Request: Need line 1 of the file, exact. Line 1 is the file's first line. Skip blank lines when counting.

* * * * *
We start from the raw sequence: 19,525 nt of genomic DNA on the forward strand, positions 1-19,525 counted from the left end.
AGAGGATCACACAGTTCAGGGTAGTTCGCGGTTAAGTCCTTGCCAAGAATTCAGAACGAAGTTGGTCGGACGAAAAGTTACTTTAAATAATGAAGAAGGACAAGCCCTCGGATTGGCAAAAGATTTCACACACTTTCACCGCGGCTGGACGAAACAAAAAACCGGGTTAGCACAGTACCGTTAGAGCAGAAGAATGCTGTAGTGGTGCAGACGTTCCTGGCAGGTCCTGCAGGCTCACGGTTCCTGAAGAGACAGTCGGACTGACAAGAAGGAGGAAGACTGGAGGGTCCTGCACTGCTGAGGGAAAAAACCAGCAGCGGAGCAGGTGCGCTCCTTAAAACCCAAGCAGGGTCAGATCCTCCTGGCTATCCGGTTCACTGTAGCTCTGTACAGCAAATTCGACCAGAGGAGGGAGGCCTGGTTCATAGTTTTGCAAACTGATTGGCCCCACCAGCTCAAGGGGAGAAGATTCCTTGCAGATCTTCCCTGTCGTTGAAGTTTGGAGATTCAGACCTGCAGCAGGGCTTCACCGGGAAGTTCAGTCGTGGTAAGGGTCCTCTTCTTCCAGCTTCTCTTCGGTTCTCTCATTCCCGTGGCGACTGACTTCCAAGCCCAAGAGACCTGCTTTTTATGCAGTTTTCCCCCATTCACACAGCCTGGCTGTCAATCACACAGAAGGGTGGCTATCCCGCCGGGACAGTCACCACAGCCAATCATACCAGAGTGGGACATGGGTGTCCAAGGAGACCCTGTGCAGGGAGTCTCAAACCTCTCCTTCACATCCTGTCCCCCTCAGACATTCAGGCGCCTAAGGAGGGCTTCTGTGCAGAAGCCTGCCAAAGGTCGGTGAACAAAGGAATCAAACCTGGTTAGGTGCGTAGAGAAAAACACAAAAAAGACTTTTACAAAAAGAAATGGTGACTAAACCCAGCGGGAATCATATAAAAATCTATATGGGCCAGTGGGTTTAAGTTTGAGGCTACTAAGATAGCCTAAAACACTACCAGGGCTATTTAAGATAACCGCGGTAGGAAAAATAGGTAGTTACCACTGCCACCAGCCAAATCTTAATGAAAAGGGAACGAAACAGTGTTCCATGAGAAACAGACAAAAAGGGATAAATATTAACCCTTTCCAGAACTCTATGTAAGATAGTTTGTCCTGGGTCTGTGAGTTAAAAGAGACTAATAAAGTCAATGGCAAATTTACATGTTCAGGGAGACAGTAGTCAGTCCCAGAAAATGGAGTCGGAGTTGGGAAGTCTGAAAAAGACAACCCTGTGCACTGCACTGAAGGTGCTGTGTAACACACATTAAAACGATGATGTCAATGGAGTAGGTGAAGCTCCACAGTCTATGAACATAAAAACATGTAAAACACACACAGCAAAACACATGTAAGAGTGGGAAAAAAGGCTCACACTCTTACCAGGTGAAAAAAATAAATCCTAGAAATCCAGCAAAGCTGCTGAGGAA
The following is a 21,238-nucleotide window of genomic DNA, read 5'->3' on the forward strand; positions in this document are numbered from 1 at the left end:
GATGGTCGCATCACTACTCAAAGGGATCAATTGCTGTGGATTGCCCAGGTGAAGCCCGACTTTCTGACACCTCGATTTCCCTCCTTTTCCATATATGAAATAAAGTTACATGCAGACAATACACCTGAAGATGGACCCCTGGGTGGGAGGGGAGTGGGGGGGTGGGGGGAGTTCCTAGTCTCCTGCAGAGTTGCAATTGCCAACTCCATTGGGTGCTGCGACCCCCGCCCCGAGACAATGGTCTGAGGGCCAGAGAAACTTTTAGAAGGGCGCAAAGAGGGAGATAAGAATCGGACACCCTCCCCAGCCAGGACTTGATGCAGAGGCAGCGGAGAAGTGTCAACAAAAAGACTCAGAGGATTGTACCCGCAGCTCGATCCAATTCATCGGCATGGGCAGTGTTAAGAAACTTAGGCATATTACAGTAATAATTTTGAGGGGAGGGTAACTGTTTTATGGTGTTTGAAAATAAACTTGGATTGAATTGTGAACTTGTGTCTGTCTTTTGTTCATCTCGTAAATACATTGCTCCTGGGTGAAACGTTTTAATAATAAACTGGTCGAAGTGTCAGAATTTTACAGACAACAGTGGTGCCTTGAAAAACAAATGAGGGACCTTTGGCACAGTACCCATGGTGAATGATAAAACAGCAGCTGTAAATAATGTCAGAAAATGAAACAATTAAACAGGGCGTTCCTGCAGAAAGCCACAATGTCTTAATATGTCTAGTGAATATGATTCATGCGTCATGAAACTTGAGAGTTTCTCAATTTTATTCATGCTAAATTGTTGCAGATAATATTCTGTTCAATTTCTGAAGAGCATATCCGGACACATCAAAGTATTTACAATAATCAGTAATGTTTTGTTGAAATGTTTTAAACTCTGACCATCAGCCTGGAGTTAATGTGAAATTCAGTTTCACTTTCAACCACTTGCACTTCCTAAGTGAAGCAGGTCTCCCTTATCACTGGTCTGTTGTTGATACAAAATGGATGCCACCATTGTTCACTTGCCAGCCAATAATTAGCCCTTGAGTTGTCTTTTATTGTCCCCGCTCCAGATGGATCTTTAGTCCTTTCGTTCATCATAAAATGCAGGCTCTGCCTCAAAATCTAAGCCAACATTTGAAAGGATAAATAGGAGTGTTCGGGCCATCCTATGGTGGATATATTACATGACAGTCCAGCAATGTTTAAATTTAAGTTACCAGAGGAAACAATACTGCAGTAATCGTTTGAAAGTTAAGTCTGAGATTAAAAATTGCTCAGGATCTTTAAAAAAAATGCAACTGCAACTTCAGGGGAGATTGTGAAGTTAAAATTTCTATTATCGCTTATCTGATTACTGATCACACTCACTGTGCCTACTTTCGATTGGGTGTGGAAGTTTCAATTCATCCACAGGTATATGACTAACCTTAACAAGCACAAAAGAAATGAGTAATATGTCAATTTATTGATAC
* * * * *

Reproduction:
We start from the raw sequence: 19,525 nt of genomic DNA on the forward strand, positions 1-19,525 counted from the left end.